Acting administrator of the U.S. Environmental Protection Agency Andrew Wheeler, who is expected to be confirmed later this month, came to Philadelphia recently to announce an “action plan” regarding Per- and Polyfluoroalkyl Substances – known as PFAS – a plastic chemical believed to be in the drinking water of at least 16 million Americans.
While Wheeler announced that the EPA is moving forward toward regulating PFAS as a hazardous substance and setting a Maximum Contaminant Level (MCL) under the Safe Drinking Water Act – for the first time since 1996, he said – on one of its biggest projects ever
But residents of Philly-area suburbs where PFAS have been found in the drinking water – and where dozens of residents have shared stories of rampant illness and cancer in themselves and their family members from past decades – were less than impressed, to say the least.
“It literally meant nothing to me, it meant nothing to our community,” said Hope Grosse, of the Buxmont Coalition for Safer Water (representing residents on the Bucks & Montgomery counties’ border). “We did think they were going to deem PFAS hazardous waste, which they didn’t do. We know that doesn’t take nine months, it doesn’t take three months, they could do that today. But until we get it deemed toxic, we can’t even get it off the market.”
Grosse grew up across the street from the Naval Air Development Center (NADC) in Warminster, identified as a source of PFAS contamination in the local watershed, via firefighting foam used weekly for decades in fire-fighting exercises on the base. Her father died of brain cancer at 50, and she was diagnosed with stage-4 melanoma at 25, which is now in remission.
PFAS – which includes related chemicals like PFOA and GenX – are used in the creation of many products including Teflon, Gore-Tex, food packaging, cleaning products and fire-fighting foams. Associated with military bases in Pennsylvania, Michigan and West Virignia to miltitary bases where fire-fighting foam was used, they have been found in the watersheds in states including Minnesota, North Carolina, New Hampshire, and New Jersey. The toxic compound is also linked to locations of manufacturers like Saint-Gobain, Chemours, 3M and DuPont.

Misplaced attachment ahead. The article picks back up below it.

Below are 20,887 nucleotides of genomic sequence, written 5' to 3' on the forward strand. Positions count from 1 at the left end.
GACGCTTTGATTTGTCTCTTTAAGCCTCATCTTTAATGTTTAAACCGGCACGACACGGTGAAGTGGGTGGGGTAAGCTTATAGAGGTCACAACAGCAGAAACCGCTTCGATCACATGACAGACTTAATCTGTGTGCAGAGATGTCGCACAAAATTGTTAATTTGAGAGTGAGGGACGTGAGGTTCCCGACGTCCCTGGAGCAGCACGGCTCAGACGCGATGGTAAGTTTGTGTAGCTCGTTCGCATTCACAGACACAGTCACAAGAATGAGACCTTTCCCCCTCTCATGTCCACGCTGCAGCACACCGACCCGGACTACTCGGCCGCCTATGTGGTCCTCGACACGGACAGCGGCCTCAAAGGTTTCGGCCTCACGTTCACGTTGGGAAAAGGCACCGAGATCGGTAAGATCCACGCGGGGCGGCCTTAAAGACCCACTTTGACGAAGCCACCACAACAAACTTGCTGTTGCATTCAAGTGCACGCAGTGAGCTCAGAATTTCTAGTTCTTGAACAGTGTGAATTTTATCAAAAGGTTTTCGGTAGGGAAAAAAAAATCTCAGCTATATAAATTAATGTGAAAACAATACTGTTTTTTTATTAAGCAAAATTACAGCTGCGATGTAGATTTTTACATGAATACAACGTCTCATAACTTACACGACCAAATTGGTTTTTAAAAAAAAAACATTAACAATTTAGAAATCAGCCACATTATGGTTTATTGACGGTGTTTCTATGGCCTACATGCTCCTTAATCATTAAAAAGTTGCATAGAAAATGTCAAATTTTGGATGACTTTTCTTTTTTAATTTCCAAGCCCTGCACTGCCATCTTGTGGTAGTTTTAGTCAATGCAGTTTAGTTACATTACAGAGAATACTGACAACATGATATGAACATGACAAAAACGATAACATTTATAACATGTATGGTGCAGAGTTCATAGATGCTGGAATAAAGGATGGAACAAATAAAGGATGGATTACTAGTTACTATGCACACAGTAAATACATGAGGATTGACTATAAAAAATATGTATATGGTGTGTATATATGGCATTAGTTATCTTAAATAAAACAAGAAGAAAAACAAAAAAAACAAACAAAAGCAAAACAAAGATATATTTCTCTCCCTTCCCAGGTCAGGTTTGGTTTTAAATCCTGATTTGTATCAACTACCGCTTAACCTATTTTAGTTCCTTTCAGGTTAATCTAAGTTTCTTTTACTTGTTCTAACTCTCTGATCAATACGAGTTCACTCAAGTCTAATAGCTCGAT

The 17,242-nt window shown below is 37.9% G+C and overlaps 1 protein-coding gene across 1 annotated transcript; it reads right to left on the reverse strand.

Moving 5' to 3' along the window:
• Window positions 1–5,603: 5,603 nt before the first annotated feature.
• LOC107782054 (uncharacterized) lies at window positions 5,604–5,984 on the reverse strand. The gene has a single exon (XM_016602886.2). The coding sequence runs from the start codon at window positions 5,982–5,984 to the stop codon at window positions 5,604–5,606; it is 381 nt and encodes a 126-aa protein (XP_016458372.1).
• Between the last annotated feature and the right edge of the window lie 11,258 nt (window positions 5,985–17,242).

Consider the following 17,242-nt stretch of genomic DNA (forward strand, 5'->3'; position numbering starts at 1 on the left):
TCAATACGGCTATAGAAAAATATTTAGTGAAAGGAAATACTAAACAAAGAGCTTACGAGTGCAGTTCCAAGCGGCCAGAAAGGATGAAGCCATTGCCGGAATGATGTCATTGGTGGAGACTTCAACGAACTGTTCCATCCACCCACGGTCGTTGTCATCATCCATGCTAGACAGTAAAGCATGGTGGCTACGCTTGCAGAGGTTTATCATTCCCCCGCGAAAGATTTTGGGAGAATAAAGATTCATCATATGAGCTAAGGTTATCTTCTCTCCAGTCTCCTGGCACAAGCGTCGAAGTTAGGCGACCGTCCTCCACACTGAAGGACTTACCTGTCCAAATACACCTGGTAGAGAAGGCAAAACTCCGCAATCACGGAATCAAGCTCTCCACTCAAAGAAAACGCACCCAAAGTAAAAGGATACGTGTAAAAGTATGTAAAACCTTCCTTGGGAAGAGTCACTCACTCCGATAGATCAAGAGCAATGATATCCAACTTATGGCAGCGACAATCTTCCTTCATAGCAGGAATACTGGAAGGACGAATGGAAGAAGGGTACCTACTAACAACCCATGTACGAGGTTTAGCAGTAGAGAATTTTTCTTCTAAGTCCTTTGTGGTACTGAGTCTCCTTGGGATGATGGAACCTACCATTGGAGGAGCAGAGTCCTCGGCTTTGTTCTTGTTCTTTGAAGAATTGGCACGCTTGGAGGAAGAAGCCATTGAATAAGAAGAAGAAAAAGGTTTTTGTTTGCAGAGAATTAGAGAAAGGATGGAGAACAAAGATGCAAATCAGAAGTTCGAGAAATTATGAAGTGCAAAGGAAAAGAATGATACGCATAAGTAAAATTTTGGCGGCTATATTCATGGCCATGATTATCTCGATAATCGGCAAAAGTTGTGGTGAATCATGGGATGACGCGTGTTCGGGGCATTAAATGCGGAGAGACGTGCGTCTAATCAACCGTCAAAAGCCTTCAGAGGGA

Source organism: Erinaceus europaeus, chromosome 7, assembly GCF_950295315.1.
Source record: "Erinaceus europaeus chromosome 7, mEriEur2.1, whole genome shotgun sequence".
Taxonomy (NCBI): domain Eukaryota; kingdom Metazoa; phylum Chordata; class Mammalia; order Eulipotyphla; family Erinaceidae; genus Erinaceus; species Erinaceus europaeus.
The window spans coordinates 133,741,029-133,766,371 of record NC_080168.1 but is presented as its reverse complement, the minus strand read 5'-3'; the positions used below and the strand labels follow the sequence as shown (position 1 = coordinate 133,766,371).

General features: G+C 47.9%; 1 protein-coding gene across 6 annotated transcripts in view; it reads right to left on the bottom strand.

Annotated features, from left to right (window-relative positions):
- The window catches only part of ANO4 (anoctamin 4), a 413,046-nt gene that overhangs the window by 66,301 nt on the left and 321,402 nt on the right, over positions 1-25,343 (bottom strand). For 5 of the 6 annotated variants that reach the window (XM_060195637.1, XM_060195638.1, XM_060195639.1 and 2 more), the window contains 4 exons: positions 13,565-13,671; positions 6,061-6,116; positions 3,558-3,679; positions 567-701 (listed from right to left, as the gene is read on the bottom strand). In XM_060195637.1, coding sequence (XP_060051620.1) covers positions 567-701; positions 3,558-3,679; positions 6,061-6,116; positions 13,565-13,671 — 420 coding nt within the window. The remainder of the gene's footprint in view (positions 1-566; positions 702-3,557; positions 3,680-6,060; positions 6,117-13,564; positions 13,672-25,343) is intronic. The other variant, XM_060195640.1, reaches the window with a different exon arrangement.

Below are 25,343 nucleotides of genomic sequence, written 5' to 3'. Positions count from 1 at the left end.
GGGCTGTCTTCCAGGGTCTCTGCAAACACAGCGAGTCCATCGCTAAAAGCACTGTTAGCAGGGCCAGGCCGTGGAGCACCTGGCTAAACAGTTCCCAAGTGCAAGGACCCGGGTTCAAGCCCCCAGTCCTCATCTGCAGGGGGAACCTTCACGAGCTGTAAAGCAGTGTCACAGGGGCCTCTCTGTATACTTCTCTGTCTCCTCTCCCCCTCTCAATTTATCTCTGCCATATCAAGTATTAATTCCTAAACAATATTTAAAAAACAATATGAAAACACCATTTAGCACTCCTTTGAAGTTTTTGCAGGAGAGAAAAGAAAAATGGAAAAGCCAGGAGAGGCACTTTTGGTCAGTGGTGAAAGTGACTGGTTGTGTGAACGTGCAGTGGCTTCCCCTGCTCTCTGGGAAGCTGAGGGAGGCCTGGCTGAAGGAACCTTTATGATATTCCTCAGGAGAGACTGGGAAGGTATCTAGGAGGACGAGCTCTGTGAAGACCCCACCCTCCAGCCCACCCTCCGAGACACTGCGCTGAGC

Under existing EPA standards, PFAS would be deemed “hazardous” after long-time exposure in drinking water if they rose above the level of 70 parts per trillion (PPT). Water tests in Warrington Township in 2014-15 found PFAS at a level of 1,600 PPT. (Warrington, along with other affected towns like Horsham, have since used local taxpayer funds to get locals clean drinking water). But scientists have found levels of even seven PPT can be a risk, associated not just with cancer but thyroid disorders and other health problems.
Wheeler’s announcement came after the EPA was blasted in the media for “not limiting” PFAS in watersheds, months after former EPA administrator Scott Pruitt promised to take action on the chemical. Some said Wheeler’s announcement was just a repeat of what Pruitt previously promised.
“It was all talk and no action,” said environmental attorney Mark Cuker, himself a resident of Upper Dublin Township, where PFAS have been found at levels of 50 PPT in the watershed. “People are still drinking this stuff.”
New Jersey passed its own drinking water limit on PFAS of 12 PPT, but in Pennsylvania, where the EPA standard is currently adhered to, the Department of Environmental Protection (DEP) s currently investigating setting an MCL on PFAS.
The DEP is currently working to hire a consulting toxicologist and obtain necessary lab equipment with personnel and training to perform in-house training, a spokesman said. The DEP is will finalize a PFAS sampling plan in the coming weeks and begin monitoring in late spring to identify other tainted watersheds, they added.
But for now, in Pennsylvania and elsewhere, PFAS in the drinking water of up to 70 PPT will continue to go unchecked, as testing is not required.
“We were disappointed in the time table for action. It is the EPAs job to protect public health and with regards to PFAS they are failing us, said Joanne Stanton, another member of the Buxmont Coalition who grew up close to the NADC and the Willow Grove Naval Air Station Joint Reserve Base.
Stanton lived at home and drank tap water while pregnant; her son later developed a brain tumor at age 6. Two other children who were born around the same time on the same block were also later diagnosed with brain tumors, she says.
“While the federal government prepares to begin the process to establish an MCL, ground water contamination is spreading to additional municipalities not required to test for PFAS,” Stanton said. “If we are not testing for PFAS, the EPA HAL [health advisory level] of 70 ppt is not doing anything to protect public health. It simply turns a blind eye to the growing problem and potential health effects.”
A potentially massive class-action lawsuit over PFAS contamination due to firefighting foam is pending in the courts.